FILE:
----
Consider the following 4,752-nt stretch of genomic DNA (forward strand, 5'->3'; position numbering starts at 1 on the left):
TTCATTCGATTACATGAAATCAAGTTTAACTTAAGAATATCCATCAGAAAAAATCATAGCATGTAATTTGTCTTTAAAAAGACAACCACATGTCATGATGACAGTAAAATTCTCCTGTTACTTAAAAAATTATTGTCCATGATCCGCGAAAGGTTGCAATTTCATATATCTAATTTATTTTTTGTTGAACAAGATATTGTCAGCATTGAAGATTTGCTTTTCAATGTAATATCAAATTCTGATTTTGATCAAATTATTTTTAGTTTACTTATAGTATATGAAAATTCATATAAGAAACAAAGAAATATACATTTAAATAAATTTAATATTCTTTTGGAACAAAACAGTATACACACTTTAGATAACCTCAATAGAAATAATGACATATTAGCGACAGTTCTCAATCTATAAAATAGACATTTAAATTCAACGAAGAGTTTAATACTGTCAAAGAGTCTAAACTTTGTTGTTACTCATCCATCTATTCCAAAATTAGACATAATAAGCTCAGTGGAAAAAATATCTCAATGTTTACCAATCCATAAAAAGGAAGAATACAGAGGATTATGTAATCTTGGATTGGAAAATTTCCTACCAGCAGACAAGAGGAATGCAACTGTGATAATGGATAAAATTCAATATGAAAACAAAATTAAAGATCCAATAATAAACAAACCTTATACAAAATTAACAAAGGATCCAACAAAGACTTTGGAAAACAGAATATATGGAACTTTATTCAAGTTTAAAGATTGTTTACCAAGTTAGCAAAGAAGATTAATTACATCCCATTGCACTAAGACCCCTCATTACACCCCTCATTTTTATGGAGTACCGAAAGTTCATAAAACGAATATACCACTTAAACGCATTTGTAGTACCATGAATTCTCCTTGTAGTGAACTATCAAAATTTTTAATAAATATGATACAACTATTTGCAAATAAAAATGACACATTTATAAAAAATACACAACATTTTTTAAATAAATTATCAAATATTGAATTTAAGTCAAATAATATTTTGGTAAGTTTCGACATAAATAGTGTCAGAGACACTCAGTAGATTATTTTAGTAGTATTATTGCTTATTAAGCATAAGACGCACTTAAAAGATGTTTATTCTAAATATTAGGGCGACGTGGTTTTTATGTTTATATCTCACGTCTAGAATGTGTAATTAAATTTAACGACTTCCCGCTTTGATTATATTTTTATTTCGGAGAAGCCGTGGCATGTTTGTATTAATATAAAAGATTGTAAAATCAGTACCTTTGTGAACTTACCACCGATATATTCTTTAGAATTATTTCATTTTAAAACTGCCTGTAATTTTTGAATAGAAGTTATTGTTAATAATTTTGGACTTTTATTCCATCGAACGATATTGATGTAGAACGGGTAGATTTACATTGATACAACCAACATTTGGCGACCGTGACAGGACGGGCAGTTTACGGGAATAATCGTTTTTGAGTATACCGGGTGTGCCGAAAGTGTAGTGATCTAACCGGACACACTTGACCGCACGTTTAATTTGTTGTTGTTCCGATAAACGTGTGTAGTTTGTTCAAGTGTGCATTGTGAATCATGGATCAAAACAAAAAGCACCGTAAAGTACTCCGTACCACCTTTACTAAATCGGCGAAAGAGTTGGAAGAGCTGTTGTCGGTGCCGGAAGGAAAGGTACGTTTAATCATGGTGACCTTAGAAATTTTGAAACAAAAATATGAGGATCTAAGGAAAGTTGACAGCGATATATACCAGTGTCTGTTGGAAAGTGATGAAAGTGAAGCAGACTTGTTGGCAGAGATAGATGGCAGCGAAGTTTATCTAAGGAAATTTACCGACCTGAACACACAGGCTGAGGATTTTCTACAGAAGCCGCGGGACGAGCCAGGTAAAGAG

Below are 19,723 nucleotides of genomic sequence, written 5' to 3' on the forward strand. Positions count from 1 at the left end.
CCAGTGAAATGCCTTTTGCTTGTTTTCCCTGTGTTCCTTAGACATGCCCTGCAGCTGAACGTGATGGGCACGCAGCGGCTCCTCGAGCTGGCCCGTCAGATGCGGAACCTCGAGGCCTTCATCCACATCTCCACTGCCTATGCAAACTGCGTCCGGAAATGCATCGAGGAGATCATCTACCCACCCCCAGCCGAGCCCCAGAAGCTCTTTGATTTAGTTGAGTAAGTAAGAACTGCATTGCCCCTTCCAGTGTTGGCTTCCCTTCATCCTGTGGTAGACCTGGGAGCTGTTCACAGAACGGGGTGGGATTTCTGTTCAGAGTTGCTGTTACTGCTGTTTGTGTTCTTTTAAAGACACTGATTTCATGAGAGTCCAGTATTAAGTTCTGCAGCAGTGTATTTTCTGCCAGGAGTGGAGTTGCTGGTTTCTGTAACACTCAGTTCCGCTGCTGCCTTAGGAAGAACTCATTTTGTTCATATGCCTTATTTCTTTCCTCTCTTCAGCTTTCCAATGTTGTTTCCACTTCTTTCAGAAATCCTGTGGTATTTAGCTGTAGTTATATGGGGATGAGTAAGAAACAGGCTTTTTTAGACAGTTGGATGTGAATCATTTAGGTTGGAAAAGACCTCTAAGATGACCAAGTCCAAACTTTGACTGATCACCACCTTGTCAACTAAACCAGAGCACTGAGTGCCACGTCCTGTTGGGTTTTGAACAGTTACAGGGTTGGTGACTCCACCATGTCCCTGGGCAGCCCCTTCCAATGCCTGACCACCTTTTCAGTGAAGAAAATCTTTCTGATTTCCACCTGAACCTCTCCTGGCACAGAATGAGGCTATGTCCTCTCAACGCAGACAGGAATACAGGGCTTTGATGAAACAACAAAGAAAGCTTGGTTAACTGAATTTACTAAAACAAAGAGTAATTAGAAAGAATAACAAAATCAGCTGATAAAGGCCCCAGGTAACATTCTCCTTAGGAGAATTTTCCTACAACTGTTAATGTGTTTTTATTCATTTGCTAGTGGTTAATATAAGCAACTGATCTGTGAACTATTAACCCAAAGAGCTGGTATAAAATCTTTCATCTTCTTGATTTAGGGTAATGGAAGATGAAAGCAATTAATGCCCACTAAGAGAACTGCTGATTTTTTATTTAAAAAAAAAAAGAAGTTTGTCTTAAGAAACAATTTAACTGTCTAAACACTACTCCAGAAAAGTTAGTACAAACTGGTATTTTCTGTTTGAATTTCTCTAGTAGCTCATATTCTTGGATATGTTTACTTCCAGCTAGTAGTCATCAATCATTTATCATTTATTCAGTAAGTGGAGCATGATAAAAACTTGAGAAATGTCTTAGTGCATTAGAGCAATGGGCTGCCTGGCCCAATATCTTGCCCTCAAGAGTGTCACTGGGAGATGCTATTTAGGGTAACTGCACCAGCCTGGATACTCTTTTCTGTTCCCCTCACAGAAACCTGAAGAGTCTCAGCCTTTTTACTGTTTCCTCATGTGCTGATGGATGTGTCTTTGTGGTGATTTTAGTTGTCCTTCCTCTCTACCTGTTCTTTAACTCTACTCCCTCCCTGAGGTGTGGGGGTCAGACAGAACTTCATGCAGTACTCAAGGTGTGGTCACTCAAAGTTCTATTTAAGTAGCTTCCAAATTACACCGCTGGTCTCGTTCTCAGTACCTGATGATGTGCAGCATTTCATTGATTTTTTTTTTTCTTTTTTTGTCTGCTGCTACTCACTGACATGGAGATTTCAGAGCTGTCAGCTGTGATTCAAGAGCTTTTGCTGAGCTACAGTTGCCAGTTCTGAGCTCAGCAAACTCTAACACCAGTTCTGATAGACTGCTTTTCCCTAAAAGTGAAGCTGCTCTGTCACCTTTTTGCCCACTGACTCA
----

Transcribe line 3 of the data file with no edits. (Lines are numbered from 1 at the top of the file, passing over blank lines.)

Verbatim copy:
Below are 19,723 nucleotides of genomic sequence, written 5' to 3' on the forward strand. Positions count from 1 at the left end.